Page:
Like many people, I suspect, I have been engrossed in watching the Olympics. It's the first time I have had a chance to see both daytime and prime time events that are being televised....at least the first time since I have been a priest. For 16 days, I become an Olympics junkie. The summer games are my favorite by far.
Growing up, I was not an athlete. I was more of an academic. I did the usual physical education classes, played sandlot baseball and football and did my share of running about. I seemed always to "run out of steam" at some point. It was frustrating. Then, I gained a little weight in middle school. I didn't understand that, because I was not a "couch potato." I was a Boy Scout in a troop that was very active. I grew up in Central Florida, so I swam daily. Our troop hiked (did the fifty mile hike once), did extended bike trips (80 miles per trip), and canoed most of the rivers north of Lake Okeechobee. I had long-term endurance.
In high school, I learned to run and ran distances and cross country relays. I could not sprint for the life of me. I simply had no speed for short races. I trimmed down considerably in high school, but I battled a self-esteem issue. My coach (Bill Duncan) pushed me hard, but I could not deliver. I was strong and could run relentlessly in rough terrain (cross-country) but don't count on me in the flats...the final race to the line. Finally, in frustration, I simply quit.
Beyond the required courses in college, physical education and endurance exercise did not exist from me during those years between 1968 and 1972. I did quite a bit of hiking, however.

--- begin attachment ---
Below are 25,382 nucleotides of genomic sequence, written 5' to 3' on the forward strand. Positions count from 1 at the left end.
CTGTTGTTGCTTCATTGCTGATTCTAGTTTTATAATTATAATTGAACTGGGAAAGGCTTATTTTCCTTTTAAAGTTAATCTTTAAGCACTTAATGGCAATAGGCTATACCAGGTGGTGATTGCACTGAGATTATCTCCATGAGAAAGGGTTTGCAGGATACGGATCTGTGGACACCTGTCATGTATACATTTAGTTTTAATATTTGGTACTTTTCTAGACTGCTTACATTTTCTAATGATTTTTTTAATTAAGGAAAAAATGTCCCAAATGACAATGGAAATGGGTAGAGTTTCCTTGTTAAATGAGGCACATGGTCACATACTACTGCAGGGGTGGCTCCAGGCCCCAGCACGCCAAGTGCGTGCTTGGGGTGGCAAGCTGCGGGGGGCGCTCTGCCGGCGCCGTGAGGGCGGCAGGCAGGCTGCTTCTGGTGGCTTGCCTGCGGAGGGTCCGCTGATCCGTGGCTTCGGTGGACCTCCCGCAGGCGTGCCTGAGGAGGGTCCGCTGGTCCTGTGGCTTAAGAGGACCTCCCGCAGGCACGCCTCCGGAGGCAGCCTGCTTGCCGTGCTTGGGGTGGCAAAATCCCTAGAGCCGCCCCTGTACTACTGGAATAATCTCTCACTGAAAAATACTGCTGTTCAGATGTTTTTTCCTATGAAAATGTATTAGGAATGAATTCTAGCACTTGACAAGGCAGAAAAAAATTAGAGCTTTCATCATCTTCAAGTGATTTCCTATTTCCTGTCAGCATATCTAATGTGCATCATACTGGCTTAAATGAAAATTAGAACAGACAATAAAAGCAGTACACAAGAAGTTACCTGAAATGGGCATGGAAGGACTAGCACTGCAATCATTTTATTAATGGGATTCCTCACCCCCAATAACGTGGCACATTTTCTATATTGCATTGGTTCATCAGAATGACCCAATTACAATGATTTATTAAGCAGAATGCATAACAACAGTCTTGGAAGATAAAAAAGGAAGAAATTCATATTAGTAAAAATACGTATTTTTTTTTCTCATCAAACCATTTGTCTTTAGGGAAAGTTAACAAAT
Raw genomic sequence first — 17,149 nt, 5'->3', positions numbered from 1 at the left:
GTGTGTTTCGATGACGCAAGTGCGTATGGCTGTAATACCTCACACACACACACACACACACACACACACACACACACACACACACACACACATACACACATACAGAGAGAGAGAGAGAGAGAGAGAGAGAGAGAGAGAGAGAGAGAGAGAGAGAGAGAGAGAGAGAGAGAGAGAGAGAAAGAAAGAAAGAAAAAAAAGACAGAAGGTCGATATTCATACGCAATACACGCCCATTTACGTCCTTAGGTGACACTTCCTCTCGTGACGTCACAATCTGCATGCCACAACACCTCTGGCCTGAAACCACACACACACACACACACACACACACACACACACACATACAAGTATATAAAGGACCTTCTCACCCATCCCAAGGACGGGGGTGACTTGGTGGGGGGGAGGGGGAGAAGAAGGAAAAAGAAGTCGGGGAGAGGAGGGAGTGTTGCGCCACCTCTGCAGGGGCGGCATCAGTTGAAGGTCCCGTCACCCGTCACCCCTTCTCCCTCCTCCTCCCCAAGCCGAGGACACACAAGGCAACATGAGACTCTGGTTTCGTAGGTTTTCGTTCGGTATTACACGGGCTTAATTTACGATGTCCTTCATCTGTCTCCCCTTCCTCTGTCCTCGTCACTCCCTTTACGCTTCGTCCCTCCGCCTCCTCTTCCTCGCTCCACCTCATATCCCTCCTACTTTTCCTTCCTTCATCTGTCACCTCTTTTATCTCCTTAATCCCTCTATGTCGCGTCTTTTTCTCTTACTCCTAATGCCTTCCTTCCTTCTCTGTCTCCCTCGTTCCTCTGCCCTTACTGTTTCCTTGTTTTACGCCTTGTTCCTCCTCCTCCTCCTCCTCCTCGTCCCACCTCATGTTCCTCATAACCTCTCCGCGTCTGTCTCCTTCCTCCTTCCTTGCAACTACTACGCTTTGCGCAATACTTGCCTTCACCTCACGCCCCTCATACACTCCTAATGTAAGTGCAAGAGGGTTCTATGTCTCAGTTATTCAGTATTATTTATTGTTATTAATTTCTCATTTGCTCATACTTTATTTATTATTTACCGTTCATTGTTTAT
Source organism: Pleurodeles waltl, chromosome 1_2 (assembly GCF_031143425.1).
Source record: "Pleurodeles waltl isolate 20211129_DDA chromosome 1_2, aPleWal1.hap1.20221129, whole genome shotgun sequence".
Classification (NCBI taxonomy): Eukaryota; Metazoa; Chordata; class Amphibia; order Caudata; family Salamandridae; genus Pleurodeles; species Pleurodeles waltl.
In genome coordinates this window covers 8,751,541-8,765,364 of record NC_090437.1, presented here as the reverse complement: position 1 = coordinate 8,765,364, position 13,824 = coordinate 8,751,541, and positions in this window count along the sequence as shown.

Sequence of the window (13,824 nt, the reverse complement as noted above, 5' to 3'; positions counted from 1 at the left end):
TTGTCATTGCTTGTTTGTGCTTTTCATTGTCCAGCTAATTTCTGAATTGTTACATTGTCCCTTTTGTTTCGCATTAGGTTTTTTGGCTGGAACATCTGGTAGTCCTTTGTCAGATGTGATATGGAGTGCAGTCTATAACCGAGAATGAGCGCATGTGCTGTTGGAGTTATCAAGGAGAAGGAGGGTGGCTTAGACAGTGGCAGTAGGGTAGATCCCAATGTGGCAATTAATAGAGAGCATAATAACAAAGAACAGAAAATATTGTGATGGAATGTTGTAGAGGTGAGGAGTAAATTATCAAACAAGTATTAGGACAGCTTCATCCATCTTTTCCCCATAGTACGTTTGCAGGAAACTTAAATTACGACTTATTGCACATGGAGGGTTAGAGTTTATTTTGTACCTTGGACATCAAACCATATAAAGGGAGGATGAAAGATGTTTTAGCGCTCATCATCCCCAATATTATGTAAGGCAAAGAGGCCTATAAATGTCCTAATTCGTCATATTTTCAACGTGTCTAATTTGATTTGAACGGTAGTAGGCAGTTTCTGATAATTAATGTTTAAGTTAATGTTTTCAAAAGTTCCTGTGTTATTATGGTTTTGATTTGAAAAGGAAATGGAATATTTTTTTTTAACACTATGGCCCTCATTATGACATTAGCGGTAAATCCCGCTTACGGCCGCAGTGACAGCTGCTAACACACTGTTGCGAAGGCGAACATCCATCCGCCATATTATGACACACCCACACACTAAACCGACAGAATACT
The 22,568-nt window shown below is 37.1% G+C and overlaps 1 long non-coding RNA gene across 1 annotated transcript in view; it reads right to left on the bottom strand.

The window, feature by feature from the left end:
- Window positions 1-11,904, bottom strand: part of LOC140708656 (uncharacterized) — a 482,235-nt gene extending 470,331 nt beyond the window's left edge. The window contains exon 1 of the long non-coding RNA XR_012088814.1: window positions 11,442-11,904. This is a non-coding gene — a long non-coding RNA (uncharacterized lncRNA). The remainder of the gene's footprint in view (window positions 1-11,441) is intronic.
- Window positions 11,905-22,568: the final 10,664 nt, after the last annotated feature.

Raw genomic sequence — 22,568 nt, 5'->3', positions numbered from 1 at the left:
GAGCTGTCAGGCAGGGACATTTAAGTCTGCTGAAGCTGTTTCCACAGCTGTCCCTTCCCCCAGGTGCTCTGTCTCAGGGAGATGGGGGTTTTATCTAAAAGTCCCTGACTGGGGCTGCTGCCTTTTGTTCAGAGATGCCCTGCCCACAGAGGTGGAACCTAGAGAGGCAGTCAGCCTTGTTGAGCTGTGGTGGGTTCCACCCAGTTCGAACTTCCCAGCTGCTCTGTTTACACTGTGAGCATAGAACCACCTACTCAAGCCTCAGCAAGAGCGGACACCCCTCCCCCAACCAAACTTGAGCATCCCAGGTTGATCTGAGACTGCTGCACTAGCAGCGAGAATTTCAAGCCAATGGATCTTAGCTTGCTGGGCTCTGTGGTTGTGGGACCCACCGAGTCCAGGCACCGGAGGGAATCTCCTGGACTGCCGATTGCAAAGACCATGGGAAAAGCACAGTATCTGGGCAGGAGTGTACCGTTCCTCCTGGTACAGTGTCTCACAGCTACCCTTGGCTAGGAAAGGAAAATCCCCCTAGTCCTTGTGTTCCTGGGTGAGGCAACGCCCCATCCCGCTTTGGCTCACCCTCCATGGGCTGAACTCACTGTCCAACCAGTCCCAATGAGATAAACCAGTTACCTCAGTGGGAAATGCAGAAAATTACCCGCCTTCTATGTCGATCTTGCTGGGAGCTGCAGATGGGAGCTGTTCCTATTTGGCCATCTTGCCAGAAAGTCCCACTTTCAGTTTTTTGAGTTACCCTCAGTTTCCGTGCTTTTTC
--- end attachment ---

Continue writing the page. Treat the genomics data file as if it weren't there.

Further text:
Then came my entry into the military. People in the Army and Marine Corps like to joke about the other armed services not having their toughness and preparation. My eleven weeks of training in the U.S. Navy had a huge amount of physical training. By the time I graduated from A-School, I was lean, hard and could endure long periods of physical exertion. It was there I found out about teamwork.
My training company had 72 young men. At age 21, I was almost the oldest...two guys were older than me. One of the hallmarks of military training is learning to work as a team. Ultimately, everyone helps everyone else in some way...encouragement, teasing, teaching techniques and other ways we each gave to the others that capacity to keep trying a little harder. I was able to go farther, faster and longer because my shipmates were there to encourage and support....as I did for them. As an individual, I became more than I was, but I did not not it by myself.
As a result, I developed a life-long love for running and weight training. I found out in 1995, that the reason I could not run fast was due to a congenital heart condition called coronary ectasia. My coronary arteries are 2.5 times larger than normal with "wavy' walls. Once my heart hits a certain pace, the coronary arteries lose efficiency, and I "hit the wall." HOWEVER, I could get to a pace good for me (around a 10 minute mile) and then run for miles -- usual 8 to 10 miles -- at a stretch. I loved it!
My muscles responded to weights, and I learned to stretch through hatha yoga. For a number of years I "worked the pile" three times a week (the "pile" is slang for free weights and their accompanying equipment).
I usually had a partner with whom I would both run and workout. Free weights require a "spotter," so two or three of us would meet at the gym and spot for each other. This included encouragement and the occasional correction to form.
One day, while stationed at the submarine base in Holy Loch, Scotland (1974), I found myself at the gym at the shore facility at an odd time. I had to be back for an "evolution" (military slang for an event that has many parts) and had only a short time to get my weight training accomplished. I got cocky and tried overhead pressing more weight than usual. After only four reps, I got the weight over my head and began losing control. The rule, at such times, is to throw the weight bar away...let go of it so it will fall in front of the lifter. I tried a control drop down without letting go and twisted my right shoulder...very nearly dislocating it. I was in a sling for two weeks.